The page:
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Prasat Sdok Kok Thom, Sa Kaeo

Prasat Sdok Kok Thom is located in the eastern Thai province of Sa Kaeo. The complex is reasonably large, and it is one of the largest ancient ruins in the province. Situated close to the border with neighbouring Cambodia, the ruins are a legacy from the Khmer era. The Khmer Empire, from what is now Cambodia, once controlled the Sa Kaeo area, as well as other parts of Thailand, and indeed, other parts of Southeast Asia.

If you have been to the world-famous Temples of Angkor in Cambodia’s Siem Reap, you will notice that, although far less extensive, the ruins at Prasat Sdok Kok Thom share many architectural and design similarities with their more well-known cousin.


It is a short walk from the parking area, along a pillar-lined path, to reach the entrance to the complex. Surrounded by trees and woodland, it is a peaceful site, and you will really feel as though you have left all the hustle and bustle of city life far, far behind you. A remote and lesser-visited attraction, it is a great place to escape the crowds and take a peek into the past.

Built in the 11th century from sandstone and laterite, the temple was originally dedicated to the Hindu god of Shiva. It was later changed to a Buddhist temple.

There are three old buildings amongst the ruins, as well as a swampy pond. The buildings have been extensively restored (in the 1990s) to show today’s visitors how the site would have looked in its heyday. Although the restoration works are very visible, it is, nonetheless, a terrific place for anyone interested in history. You can wander around the sturdy protective walls, picking out religious symbols, floral artwork, and characters from ancient myths, legends, and folklore delicately carved into the stones.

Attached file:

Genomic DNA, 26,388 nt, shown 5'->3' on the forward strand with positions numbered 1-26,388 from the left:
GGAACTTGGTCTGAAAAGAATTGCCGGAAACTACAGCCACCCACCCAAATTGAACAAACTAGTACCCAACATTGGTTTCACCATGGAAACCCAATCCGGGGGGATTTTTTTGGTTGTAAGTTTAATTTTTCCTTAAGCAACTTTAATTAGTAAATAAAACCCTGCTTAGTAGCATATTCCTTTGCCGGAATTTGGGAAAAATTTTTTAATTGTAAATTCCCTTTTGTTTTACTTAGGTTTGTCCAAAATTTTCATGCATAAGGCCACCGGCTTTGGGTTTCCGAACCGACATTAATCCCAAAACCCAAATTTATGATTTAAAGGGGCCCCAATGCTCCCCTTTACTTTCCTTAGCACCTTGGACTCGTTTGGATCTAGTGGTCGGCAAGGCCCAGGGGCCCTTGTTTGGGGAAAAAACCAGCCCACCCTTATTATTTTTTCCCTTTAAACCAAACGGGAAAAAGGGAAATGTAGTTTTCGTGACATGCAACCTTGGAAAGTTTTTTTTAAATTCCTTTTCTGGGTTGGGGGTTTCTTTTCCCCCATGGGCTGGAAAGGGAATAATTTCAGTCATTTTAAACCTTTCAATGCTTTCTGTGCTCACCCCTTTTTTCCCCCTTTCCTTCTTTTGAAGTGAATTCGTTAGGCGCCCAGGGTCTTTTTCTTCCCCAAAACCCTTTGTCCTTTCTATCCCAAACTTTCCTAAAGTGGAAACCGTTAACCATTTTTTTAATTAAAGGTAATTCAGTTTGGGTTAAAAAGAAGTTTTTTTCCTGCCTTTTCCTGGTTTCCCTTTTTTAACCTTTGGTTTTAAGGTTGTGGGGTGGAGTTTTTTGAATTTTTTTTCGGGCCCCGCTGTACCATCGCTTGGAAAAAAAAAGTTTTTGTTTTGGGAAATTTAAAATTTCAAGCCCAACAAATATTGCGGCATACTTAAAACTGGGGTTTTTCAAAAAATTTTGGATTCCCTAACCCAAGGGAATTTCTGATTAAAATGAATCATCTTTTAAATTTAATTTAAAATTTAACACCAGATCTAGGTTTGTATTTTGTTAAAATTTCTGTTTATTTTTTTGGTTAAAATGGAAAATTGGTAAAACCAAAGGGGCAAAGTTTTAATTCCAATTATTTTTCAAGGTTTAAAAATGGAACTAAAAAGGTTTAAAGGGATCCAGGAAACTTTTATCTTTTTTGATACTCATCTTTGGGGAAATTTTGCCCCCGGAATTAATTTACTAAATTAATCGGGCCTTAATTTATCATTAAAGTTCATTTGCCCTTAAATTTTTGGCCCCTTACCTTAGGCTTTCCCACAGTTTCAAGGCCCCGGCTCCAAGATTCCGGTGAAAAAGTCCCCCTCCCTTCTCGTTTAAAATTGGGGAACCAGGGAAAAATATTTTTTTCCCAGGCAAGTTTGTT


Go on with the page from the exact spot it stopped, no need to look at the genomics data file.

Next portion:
The site faces to the east, and a gate marks its direction. A tower stands in the middle of the complex. This was once the temple’s main sanctuary. The other two buildings are what are known as libraries. The buildings are located around a large inner courtyard, and a moat surrounds the outer walls.

Holding a firm place in history, an important and revealing inscription was discovered at Prasat Sdok Kok Thom. Words carved into a large slab of sandstone, dated as 1053, allowed the world to know more about the once-mighty Khmer Empire. Written in the ancient language of Sanskrit, the carved document contained information relating to the leaders of the Khmer Empire, important events from that era, social organisation in those times, the central parts of the empire, day-to-day life, and the faith that many people followed. It also detailed how and why the complex of Prasat Sdok Kok Thom was created. Although the slab is now housed in the National Museum in Bangkok, it is interesting to know that such useful insights came from an artefact discovered at this very site.

Situated close to the village of Ban Nong Samet, there have been claims made by the Cambodian government that Prasat Sdok Kok Thom is, in fact, on Cambodian territory. This is a claim that is, naturally, heavily disputed by Thai officials.

If you feel a bit thirsty or peckish during your visit, don’t worry – as with almost every place in Thailand, there are food and drink sellers within easy reach. There are also vendors selling a basic selection of gifts and souvenirs. Although it is not a long walk to the temple and around the site, you can rent a bicycle to explore more of the surrounding woodlands if you so wish. Admission to Prasat Sdok Kok Thom is 50 THB per person.

/// Written by Sarah-Jane Williams, Thailand